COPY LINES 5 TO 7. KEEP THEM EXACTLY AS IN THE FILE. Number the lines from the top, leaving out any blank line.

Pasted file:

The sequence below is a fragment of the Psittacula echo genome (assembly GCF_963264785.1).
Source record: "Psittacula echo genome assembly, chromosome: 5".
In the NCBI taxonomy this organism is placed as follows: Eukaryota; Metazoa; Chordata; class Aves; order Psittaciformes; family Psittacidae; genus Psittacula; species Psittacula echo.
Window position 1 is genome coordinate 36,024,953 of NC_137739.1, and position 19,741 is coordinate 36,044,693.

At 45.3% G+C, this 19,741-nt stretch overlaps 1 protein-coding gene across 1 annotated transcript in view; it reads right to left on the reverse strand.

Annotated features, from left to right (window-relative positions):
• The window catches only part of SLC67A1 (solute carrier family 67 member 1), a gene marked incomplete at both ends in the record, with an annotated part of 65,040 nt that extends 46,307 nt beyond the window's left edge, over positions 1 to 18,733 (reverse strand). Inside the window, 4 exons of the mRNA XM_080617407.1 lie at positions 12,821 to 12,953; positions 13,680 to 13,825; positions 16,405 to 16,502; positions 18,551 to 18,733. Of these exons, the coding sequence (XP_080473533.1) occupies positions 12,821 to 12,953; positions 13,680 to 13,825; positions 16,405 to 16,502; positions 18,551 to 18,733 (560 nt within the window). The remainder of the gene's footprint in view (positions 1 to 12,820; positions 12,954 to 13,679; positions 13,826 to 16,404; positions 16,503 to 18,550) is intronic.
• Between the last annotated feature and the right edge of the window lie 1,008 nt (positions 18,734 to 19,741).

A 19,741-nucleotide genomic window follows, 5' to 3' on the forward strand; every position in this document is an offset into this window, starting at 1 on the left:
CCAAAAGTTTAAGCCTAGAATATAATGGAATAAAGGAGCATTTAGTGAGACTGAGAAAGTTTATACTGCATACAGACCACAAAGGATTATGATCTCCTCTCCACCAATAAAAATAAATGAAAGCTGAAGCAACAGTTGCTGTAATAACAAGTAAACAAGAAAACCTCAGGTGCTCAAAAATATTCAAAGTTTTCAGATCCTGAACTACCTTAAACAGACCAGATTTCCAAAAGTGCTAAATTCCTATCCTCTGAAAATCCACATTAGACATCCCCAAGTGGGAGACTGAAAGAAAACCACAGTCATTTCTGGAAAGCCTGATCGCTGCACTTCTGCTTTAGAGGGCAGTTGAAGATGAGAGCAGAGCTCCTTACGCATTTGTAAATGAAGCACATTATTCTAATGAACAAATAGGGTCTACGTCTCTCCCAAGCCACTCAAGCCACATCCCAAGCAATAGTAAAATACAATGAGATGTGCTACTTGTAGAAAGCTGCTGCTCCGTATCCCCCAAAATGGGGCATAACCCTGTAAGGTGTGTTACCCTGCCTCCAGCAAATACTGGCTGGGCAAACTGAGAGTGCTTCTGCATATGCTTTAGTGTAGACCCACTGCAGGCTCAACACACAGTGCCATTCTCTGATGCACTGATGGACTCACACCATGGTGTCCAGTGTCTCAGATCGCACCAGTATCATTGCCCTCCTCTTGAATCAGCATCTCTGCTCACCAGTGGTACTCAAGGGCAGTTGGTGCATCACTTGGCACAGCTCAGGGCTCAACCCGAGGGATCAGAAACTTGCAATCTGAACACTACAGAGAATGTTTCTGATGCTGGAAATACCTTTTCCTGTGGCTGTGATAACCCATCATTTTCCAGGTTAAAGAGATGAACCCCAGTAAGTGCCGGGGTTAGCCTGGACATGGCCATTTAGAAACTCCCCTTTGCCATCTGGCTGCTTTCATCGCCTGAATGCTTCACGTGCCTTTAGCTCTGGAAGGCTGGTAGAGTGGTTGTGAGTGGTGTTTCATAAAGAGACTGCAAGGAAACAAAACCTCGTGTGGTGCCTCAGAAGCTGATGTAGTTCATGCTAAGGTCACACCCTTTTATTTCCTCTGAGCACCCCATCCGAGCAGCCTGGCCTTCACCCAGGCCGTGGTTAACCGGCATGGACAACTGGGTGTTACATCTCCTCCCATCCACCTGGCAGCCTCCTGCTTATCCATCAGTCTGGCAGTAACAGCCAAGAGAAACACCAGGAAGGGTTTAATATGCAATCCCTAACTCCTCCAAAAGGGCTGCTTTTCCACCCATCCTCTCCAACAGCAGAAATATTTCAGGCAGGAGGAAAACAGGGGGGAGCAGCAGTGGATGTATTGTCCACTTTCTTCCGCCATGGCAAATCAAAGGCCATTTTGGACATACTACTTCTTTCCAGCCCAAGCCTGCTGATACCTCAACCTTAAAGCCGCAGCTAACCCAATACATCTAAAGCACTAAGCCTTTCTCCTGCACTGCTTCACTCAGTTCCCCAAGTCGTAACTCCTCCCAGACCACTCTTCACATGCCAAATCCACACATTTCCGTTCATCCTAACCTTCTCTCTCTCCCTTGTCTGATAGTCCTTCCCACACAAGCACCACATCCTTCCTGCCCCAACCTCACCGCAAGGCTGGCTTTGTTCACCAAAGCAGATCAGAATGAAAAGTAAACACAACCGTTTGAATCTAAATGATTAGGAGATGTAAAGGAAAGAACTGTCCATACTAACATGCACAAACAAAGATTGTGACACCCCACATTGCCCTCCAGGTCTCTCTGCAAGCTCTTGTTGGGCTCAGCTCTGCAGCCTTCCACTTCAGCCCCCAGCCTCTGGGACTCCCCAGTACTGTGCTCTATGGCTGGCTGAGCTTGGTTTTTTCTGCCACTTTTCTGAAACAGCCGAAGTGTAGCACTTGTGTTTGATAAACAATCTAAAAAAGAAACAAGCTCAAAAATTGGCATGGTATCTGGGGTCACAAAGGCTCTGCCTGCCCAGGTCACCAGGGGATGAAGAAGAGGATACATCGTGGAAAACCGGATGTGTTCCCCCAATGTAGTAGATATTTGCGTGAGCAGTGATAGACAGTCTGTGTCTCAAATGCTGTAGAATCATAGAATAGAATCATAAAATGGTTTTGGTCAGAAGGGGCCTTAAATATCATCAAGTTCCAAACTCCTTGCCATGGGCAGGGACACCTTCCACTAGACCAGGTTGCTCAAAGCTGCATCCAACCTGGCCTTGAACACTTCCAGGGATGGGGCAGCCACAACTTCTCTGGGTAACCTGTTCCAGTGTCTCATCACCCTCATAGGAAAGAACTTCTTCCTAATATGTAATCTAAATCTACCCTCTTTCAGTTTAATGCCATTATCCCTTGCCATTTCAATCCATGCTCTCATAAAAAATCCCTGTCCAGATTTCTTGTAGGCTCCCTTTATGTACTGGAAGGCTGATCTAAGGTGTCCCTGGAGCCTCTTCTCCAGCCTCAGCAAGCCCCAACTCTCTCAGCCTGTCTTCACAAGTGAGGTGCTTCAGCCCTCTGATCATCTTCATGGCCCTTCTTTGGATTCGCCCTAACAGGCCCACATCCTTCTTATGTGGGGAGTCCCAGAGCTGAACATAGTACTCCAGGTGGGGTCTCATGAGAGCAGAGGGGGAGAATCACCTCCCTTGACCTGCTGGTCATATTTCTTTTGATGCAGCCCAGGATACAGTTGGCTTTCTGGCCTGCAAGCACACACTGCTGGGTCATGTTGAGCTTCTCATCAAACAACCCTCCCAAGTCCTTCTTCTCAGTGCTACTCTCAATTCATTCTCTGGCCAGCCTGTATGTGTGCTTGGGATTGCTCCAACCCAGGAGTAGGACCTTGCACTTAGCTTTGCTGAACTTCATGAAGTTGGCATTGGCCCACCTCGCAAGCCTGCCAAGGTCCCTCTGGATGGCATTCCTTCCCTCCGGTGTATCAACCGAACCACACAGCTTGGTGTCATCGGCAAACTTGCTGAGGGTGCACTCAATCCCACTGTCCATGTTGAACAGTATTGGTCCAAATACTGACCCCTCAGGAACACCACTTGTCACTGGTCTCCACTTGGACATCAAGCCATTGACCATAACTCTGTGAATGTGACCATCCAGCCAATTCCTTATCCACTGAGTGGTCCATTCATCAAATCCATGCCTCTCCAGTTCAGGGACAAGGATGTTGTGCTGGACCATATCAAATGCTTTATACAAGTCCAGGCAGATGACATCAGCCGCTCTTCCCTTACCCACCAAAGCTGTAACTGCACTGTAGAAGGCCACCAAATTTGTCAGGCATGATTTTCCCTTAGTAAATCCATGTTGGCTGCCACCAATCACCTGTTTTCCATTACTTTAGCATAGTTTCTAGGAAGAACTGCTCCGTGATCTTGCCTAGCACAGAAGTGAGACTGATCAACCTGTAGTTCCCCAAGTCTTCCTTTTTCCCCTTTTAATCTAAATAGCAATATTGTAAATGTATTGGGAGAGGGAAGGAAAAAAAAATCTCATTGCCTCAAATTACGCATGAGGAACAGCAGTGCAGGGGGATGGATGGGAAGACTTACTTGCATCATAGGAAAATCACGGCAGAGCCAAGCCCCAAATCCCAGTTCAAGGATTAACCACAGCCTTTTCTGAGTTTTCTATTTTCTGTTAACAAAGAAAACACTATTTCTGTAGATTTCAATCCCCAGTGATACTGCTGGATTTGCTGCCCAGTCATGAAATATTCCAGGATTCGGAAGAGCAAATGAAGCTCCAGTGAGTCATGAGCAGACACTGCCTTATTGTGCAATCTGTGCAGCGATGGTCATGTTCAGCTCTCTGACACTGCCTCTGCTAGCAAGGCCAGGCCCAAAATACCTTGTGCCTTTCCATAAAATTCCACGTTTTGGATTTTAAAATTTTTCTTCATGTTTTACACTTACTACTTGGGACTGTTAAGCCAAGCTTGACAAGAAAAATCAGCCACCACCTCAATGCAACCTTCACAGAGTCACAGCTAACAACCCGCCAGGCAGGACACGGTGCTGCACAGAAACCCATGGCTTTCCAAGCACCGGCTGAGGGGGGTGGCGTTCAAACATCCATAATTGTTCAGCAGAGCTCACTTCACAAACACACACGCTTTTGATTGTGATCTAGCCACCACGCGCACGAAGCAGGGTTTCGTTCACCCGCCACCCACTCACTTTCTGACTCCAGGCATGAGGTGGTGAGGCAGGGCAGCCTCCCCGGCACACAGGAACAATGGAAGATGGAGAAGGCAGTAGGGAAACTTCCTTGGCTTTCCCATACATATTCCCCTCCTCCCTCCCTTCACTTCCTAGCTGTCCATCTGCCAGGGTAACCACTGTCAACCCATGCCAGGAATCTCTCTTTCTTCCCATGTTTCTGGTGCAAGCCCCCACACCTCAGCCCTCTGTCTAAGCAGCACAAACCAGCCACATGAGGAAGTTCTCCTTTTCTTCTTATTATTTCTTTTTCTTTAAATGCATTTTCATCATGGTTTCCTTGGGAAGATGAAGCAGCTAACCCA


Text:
At 45.3% G+C, this 19,741-nt stretch overlaps 1 protein-coding gene across 1 annotated transcript in view; it reads right to left on the reverse strand.

Annotated features, from left to right (window-relative positions):
• The window catches only part of SLC67A1 (solute carrier family 67 member 1), a gene marked incomplete at both ends in the record, with an annotated part of 65,040 nt that extends 46,307 nt beyond the window's left edge, over positions 1 to 18,733 (reverse strand). Inside the window, 4 exons of the mRNA XM_080617407.1 lie at positions 12,821 to 12,953; positions 13,680 to 13,825; positions 16,405 to 16,502; positions 18,551 to 18,733. Of these exons, the coding sequence (XP_080473533.1) occupies positions 12,821 to 12,953; positions 13,680 to 13,825; positions 16,405 to 16,502; positions 18,551 to 18,733 (560 nt within the window). The remainder of the gene's footprint in view (positions 1 to 12,820; positions 12,954 to 13,679; positions 13,826 to 16,404; positions 16,503 to 18,550) is intronic.